Outpatient Drug and Alcohol Treatment

For someone who works and has a family, an outpatient drug and alcohol treatment program gives help while providing freedom. These programs are similar to residential (inpatient) treatment programs, but offer a different environment. Outpatient programs are structured so the addict can maintain a regular commitment to work, education, and family. The attendee has the ability to return home after a day program, or can receive treatment during the evening hours. Also, these programs are designed for an optimal level of privacy and anonymity.


Benefits of Outpatient Treatment


Clients do not have a secure and safe environment that isolates them from negative influences when attending outpatient drug and alcohol treatment. Once the session is over, the addict must return to his or her own environment, so attendees must be able to voluntarily restrain from use of alcohol and/or drugs. This requires much diligence, so severe addiction is not treated on an outpatient basis. However, there are numerous benefits to an outpatient treatment program. These include:


  •  ● Provide a support network for clients in the form of individual counseling, family counseling, and official support groups.
  •  ● Offer a strong support network of non-using peers and sponsors.
  •  ● Requires group therapy and support groups, such as NA and AA, that encourage social change in the addict’s life and foster long-term recovery.
  •  ● Focus on family support and involvement.
  •  ● Allow clients to automatically apply the lessons learned from outpatient treatment programs to daily experiences.
  •  ● Provide a set of core services that are essential to all intensive outpatient treatment (IOT) efforts.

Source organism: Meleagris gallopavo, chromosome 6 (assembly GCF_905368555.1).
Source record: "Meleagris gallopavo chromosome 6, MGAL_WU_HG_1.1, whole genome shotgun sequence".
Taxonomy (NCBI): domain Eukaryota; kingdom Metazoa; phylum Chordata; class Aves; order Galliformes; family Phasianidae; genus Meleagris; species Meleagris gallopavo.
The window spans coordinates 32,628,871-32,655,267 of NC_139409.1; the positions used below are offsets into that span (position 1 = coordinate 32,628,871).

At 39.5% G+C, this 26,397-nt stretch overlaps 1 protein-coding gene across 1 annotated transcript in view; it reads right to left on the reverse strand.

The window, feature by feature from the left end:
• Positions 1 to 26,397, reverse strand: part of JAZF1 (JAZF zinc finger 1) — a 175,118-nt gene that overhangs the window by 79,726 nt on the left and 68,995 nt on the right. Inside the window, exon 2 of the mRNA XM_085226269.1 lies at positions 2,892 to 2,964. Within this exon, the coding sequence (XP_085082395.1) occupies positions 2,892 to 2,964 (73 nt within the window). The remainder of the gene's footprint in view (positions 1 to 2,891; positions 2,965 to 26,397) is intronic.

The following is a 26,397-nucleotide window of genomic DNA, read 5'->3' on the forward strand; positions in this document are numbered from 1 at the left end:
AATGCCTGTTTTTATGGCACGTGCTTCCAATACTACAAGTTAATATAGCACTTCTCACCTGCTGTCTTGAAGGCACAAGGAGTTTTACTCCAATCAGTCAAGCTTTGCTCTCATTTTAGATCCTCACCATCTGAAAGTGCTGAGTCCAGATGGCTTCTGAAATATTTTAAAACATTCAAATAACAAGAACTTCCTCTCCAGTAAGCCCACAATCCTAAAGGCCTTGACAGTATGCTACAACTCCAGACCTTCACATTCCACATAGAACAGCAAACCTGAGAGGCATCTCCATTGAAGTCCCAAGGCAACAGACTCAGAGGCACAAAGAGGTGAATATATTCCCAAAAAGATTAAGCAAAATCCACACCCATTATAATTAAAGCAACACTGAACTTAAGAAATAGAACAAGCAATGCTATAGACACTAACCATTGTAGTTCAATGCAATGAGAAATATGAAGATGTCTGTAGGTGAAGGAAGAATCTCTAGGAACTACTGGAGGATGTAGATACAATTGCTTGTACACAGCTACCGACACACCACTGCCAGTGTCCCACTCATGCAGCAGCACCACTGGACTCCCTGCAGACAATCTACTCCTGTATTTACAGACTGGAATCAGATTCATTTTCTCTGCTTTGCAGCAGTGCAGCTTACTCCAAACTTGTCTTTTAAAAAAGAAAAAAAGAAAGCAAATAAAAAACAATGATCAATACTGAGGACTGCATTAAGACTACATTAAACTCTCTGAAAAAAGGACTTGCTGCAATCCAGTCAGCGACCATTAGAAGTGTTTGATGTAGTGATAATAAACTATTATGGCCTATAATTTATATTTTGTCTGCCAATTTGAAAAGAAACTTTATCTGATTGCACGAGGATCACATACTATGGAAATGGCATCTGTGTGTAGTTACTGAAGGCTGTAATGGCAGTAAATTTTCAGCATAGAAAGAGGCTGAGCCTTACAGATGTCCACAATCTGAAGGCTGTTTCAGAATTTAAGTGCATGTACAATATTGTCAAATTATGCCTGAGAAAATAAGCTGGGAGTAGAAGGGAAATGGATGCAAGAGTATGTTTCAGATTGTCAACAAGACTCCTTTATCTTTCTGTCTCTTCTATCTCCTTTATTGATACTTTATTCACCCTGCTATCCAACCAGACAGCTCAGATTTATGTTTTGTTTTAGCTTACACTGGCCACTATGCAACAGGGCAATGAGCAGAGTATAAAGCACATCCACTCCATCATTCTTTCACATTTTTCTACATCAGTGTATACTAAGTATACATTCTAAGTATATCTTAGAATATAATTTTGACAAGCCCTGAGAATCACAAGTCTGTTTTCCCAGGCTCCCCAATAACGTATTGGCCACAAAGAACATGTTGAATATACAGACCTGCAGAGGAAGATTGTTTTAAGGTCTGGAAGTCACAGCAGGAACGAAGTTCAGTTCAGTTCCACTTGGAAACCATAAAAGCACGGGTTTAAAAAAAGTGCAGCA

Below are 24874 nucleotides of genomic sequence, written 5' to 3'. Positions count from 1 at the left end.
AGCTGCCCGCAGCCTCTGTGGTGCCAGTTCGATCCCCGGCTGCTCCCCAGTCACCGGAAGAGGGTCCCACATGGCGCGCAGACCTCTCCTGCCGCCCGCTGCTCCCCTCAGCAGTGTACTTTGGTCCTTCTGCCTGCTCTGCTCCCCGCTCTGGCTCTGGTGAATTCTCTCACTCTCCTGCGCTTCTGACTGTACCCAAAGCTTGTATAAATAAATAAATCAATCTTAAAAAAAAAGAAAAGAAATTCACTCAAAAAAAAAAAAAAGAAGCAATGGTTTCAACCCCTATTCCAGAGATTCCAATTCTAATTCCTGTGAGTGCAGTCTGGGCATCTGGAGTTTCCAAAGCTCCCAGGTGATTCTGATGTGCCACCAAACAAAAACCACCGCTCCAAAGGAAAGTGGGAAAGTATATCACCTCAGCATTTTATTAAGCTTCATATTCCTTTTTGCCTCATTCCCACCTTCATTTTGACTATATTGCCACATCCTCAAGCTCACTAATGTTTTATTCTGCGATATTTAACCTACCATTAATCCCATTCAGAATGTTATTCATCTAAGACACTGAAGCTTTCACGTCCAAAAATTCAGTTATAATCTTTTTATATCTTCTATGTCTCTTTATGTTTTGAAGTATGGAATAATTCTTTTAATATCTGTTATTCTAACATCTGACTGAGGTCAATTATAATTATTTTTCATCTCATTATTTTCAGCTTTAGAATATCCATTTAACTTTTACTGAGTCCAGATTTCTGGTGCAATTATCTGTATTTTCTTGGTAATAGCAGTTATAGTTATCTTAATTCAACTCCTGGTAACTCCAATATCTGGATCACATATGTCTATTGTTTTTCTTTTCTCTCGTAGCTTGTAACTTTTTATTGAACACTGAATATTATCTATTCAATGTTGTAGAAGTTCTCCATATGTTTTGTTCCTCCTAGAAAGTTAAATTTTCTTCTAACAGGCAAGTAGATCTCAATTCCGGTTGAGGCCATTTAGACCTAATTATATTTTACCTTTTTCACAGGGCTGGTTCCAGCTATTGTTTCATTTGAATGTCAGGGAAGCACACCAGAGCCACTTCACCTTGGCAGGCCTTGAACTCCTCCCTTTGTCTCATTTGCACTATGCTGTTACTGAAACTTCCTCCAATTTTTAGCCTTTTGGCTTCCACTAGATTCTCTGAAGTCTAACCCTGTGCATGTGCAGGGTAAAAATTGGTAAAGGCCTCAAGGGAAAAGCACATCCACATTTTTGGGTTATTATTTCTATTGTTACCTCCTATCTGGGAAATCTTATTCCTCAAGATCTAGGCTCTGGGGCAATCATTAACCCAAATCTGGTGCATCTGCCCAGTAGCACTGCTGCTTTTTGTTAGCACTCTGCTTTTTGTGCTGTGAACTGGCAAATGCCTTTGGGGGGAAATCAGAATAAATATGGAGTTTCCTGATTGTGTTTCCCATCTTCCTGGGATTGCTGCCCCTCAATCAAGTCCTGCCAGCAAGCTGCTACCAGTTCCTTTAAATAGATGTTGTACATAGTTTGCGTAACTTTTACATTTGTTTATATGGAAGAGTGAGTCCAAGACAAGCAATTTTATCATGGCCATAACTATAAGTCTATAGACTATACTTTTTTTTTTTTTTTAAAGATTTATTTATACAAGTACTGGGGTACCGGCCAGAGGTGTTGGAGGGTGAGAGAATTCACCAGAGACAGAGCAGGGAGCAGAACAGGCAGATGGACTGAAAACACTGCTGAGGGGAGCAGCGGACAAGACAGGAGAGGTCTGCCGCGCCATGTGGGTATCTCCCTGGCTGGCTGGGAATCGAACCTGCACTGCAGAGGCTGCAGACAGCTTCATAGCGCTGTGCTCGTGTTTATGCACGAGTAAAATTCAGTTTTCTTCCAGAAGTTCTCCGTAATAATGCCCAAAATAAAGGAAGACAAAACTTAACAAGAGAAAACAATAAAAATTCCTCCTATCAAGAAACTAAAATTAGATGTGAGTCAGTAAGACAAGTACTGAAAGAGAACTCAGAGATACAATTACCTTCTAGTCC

Group Counseling and Therapy

Several recent research studies confirm that group therapy is as effective as one-on-one counseling. Group counseling allows the drug and alcohol treatment facility to balance the cost of individual therapy. Additionally, this type of therapy supports IOT clients by establishing an environment that is supportive, offering structure and discipline, providing opportunities for development of communication and socialization experiences, and reinforces helpful ways to interact with others in a supportive and therapeutic atmosphere.

Most outpatient treatment programs offer varying types of groups during therapy. These include skills-development, psychoeducational, support, and interpersonal process groups. Far from rigid, these groups allow the addict to obtain jobs, acquire education, and attend recreational activities.

  •  ● Skills-development groups – These groups give clients the ability to learn new behaviors in the treatment setting through drug and alcohol refusal training (clients act out scenarios), relapse prevention techniques (analyze personal triggers and high-risk situations), assertiveness training (avoiding aggressive and passive behaviors), and stress management (identifying and alleviating stress).
  •  ● Psychoeducational groups – These groups offer the opportunity for clients to learn about the consequences of substance use and dependence through rational problem-solving mechanisms that alter abnormal thought patterns, relapse prevention training, and skills education.
  •  ● Support groups – These groups gather clients who are all in the same stage of recovery to learn pragmatic ways of altering emotions, negative thinking, and abnormal behaviors, resolving conflicts without violence or use of a substance, and relating better with others.
  •  ● Interpersonal process groups – These groups are organized for the later stages of therapy, and they focus on a particular issue, such as sexual orientation, criminal offense, and history of physical and/or sexual abuse.